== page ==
Skip to main content Accessibility help
×
Home
Hostname: page-component-59b7f5684b-b2xwp Total loading time: 0.276 Render date: 2022-09-27T04:46:56.982Z Has data issue: true Feature Flags: { "shouldUseShareProductTool": true, "shouldUseHypothesis": true, "isUnsiloEnabled": true, "useRatesEcommerce": false, "displayNetworkTab": true, "displayNetworkMapGraph": false, "useSa": true } hasContentIssue true

The dual nature of the Milky Way stellar halo

Published online by Cambridge University Press:  12 August 2011

Anna Curir
Affiliation:
INAF-Astronomical Observatory of Torino, strada Osservatorio 20, 10025 Pino Torinese (Torino)Italy email: curir@oato.inaf.it
Giuseppe Murante
Affiliation:
INAF-Astronomical Observatory of Torino, strada Osservatorio 20, 10025 Pino Torinese (Torino)Italy email: curir@oato.inaf.it
Eva Poglio
Affiliation:
Dept. of Physics, Turin University, Italy email: epoglio@studenti.ph.unito.it
Álvaro Villalobos
Affiliation:
INAF - Astronomical Observatory of Trieste, via Tiepolo 11, Trieste, Italy email: villalobos@oats.inaf.it
Rights & Permissions[Opens in a new window]

Abstract

HTML view is not available for this content. However, as you have access to this content, a full PDF is available via the ‘Save PDF’ action button.

The theory of the Milky Way formation, in the framework of the ΛCDM model, predicts galactic stellar halos to be built from multiple accretion events starting from the first structure to collapse in the Universe.

Evidences in the past few decades have indicated that the Galactic halo consists of two overlapping structural components, an inner and an outer halo. We provide a set of numerical N-body simulations aimed to study the formation of the outer Milky Way (MW) stellar halo through accretion events between a (bulgeless) MW-like system and a satellite galaxy. After these minor mergers take place, in several orbital configurations, we analyze the signal left by satellite stars in the rotation velocity distribution. The aim is to explore the orbital conditions of the mergers where a signal of retrograde rotation in the outer part of the halo can be obtained, in order to give a possible explanation of the observed rotational properties of the MW stellar halo.

Our results show that the dynamical friction has a fundamental role in assembling the final velocity distributions originated by different orbits and that retrograde satellites moving on low inclination orbits deposit more stars in the outer halo regions and therefore can produce the counter-rotating behavior observed in the outer MW halo.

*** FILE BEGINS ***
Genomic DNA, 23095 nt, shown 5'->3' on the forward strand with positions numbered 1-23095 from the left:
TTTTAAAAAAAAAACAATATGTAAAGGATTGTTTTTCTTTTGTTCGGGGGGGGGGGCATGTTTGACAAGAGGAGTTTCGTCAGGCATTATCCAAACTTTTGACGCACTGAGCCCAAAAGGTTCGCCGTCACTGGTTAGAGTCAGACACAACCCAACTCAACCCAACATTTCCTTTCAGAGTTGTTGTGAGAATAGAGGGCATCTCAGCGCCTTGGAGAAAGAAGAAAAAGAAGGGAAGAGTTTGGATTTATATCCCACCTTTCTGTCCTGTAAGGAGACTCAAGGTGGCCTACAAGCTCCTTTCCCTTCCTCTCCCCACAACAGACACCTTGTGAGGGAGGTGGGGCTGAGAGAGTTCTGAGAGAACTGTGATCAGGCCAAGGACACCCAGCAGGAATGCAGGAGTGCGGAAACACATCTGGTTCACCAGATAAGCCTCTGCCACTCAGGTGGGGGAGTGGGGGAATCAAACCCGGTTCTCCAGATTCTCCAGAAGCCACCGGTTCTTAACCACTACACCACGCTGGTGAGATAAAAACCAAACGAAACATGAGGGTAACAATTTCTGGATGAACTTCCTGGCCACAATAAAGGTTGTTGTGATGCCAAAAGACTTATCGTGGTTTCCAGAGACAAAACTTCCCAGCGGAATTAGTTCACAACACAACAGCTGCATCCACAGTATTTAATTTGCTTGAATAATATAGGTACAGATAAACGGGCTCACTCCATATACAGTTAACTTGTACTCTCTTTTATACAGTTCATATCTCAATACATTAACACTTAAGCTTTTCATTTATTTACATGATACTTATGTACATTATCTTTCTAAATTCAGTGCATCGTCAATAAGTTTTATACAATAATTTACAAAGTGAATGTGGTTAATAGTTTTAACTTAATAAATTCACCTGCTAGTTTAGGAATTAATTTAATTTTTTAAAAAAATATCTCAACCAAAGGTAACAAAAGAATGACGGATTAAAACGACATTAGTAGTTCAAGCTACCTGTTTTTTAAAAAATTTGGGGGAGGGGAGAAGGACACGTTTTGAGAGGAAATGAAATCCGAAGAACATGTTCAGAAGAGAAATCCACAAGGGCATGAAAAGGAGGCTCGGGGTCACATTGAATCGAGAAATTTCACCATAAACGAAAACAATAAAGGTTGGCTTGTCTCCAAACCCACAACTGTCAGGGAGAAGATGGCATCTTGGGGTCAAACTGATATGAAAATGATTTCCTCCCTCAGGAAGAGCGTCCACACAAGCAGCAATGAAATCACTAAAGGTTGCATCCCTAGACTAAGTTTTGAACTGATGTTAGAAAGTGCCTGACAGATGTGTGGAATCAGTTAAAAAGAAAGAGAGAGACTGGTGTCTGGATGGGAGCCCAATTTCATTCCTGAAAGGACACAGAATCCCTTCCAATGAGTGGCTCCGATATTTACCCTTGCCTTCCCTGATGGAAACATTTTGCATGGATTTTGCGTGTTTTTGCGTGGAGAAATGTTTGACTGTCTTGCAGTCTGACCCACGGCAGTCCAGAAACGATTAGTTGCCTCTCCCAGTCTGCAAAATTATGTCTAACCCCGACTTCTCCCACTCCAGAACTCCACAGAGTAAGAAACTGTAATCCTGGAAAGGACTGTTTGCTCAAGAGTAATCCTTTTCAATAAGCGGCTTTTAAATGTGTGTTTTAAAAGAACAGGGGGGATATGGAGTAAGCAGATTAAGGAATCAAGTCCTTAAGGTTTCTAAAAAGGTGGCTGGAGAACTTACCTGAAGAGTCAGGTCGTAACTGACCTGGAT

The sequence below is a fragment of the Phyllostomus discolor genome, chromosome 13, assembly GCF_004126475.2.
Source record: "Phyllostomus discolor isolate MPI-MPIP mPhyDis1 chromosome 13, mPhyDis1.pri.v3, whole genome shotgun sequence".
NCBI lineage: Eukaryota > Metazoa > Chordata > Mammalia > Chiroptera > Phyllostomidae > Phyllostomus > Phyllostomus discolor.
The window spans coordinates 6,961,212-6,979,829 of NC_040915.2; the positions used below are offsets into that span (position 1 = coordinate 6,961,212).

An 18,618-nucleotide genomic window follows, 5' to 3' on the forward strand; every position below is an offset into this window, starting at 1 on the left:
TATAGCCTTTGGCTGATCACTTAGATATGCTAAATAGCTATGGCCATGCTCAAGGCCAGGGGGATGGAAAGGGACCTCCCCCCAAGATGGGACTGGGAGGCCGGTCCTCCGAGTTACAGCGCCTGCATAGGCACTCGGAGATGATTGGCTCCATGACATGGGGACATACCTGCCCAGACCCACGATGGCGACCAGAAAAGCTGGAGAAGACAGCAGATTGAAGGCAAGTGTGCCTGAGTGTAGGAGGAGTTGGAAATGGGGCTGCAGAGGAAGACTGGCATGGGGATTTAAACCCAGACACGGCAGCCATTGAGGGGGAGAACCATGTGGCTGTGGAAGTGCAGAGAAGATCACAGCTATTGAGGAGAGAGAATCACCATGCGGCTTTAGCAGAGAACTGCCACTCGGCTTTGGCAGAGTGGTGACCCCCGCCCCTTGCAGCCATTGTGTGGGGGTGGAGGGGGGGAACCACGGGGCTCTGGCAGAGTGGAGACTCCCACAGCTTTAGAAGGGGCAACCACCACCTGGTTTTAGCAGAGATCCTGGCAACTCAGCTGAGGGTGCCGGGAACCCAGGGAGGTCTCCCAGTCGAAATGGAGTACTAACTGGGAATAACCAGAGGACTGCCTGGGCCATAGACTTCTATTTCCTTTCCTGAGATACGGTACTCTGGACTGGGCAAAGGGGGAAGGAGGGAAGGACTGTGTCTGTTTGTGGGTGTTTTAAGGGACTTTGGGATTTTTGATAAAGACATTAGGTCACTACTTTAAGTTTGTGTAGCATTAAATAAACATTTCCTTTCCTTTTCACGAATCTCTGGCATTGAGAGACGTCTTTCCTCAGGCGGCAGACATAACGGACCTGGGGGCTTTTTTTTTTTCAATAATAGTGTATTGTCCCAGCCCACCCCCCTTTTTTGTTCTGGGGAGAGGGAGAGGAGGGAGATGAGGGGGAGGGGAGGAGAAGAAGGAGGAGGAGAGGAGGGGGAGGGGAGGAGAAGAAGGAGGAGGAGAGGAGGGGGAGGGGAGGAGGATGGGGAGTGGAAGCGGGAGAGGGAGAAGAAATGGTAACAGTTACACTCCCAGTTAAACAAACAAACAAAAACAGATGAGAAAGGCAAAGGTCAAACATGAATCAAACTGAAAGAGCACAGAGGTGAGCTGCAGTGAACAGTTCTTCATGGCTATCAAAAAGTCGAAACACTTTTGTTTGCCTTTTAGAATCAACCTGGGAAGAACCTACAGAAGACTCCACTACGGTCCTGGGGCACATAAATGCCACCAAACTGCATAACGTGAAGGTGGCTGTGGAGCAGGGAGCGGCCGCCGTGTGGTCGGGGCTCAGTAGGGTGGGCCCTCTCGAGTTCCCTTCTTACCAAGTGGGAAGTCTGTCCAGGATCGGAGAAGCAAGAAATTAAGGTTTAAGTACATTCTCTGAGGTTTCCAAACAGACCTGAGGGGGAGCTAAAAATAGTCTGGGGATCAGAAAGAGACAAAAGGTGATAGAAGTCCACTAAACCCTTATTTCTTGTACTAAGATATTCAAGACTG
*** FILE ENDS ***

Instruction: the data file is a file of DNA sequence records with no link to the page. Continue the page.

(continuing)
Type
Contributed Papers
Copyright
Copyright © International Astronomical Union 2011

References

Carollo, D., Beers, T. C., Sun Lee, Y., Chiba, M. E.Norris, J. E., Wilhelm, R., Sivarani, T., Marsteller, B., Munn, J. A., Bailer-Jones, C. A. L., Re Fiorentin, P. & York, D. G. 2007, Nature, 450, 1020CrossRefGoogle Scholar
Murante, G., Poglio, E., Curir, A. & Villalobos, A. 2010, ApJ (Letters), 716, L115CrossRefGoogle Scholar
Chandrasekar, S. 1943, ApJ, 97, 255CrossRefGoogle Scholar
Binney and Tremaine 1987, in: Galactic Dynamics (Princeton, NJ: Princeton University Press), p. 427Google Scholar
Navarro, J. F., Frenk, C. S. & White, S. D. M. 1997, ApJ, 190, 493CrossRefGoogle Scholar
Hernquist, L. 1990, ApJ, 356, 359CrossRefGoogle Scholar
Springel, V. 2005, ApJ, 364, 1105Google Scholar
Read, J. I., Lake, G., Agertz, O. & Debattista, V. P. 2008, MNRAS 389, 1041CrossRefGoogle Scholar
Bullock, J., Dekel, A., Kolatt, T., Kravtsov, A. V., Klypin, A. & Porciani, C. and Primack, J. 2001, ApJ, 555, 240CrossRefGoogle Scholar
Sales, L. V., Helmi, A., Starkenburg, E., MorrisonH., L. H., L., Engle, E., Harding, P., Mateo, M., OlszewskiE., W. E., W. & Sivarani, T. 2008, MNRAS 389, 1391CrossRefGoogle Scholar
Brunino, R., Trujillo, I., Pearce, F. R. & Thomas, P. A. 2007, MNRAS 375, 184CrossRefGoogle Scholar
You have Access

Save article to Kindle

To save this article to your Kindle, first ensure coreplatform@cambridge.org is added to your Approved Personal Document E-mail List under your Personal Document Settings on the Manage Your Content and Devices page of your Amazon account. Then enter the ‘name’ part of your Kindle email address below. Find out more about saving to your Kindle.

Note you can select to save to either the @free.kindle.com or @kindle.com variations. ‘@free.kindle.com’ emails are free but can only be saved to your device when it is connected to wi-fi. ‘@kindle.com’ emails can be delivered even when you are not connected to wi-fi, but note that service fees apply.

Find out more about the Kindle Personal Document Service.

The dual nature of the Milky Way stellar halo
Available formats
×

Save article to Dropbox

To save this article to your Dropbox account, please select one or more formats and confirm that you agree to abide by our usage policies. If this is the first time you used this feature, you will be asked to authorise Cambridge Core to connect with your Dropbox account. Find out more about saving content to Dropbox.

The dual nature of the Milky Way stellar halo
Available formats
×

Save article to Google Drive

To save this article to your Google Drive account, please select one or more formats and confirm that you agree to abide by our usage policies. If this is the first time you used this feature, you will be asked to authorise Cambridge Core to connect with your Google Drive account. Find out more about saving content to Google Drive.

The dual nature of the Milky Way stellar halo
Available formats
×
×

Reply to: Submit a response

Please enter your response.

Your details

Please enter a valid email address.

Conflicting interests

Do you have any conflicting interests? *